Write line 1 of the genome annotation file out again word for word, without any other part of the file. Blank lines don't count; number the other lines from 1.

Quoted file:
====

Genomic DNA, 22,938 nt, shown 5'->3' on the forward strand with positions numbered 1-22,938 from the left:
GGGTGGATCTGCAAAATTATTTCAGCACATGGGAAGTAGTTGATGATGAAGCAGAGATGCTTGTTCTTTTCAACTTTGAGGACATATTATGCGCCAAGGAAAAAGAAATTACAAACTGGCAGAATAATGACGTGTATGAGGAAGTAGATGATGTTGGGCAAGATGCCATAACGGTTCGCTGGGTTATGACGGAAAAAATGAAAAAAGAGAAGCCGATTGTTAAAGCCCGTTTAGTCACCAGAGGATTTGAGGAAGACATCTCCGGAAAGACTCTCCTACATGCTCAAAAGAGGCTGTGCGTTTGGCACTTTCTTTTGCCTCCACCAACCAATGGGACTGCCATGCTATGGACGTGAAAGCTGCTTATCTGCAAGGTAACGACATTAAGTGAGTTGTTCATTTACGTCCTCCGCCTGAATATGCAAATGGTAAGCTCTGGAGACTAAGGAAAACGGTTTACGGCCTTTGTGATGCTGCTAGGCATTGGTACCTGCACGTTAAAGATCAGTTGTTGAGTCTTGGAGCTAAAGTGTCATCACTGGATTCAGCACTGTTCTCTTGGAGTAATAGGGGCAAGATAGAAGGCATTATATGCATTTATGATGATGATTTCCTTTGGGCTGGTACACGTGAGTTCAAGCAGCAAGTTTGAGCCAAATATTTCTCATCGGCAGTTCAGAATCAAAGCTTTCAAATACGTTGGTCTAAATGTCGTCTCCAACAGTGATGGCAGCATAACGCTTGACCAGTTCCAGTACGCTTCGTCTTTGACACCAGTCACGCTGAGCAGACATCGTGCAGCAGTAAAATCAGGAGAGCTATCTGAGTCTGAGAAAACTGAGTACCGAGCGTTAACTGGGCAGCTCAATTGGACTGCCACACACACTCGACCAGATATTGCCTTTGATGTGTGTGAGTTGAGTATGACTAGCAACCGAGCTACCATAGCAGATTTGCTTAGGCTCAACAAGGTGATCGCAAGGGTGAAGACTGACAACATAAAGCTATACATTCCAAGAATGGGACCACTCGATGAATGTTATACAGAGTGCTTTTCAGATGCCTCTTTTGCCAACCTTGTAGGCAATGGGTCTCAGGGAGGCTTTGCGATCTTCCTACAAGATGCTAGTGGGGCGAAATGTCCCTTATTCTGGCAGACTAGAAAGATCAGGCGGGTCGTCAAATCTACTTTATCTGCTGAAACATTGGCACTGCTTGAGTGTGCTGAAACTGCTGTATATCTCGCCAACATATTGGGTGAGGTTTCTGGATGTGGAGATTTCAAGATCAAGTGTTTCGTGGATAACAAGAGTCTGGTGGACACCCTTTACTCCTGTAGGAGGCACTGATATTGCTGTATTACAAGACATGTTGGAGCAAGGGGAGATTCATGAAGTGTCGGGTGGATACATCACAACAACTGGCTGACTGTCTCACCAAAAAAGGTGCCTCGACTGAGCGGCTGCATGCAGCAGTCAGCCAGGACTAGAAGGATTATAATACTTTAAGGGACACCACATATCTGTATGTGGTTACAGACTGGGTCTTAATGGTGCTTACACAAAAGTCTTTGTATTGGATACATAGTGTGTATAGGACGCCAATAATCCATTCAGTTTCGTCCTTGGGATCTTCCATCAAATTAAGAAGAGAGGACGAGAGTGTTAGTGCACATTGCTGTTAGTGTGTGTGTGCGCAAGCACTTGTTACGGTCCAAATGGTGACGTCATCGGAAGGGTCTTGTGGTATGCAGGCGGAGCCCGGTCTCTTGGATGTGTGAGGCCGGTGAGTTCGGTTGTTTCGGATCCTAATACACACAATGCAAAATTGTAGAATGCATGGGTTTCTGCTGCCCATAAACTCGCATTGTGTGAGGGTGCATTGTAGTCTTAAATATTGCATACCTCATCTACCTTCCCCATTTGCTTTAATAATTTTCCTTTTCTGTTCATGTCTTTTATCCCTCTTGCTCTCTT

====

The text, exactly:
Genomic DNA, 22,938 nt, shown 5'->3' on the forward strand with positions numbered 1-22,938 from the left: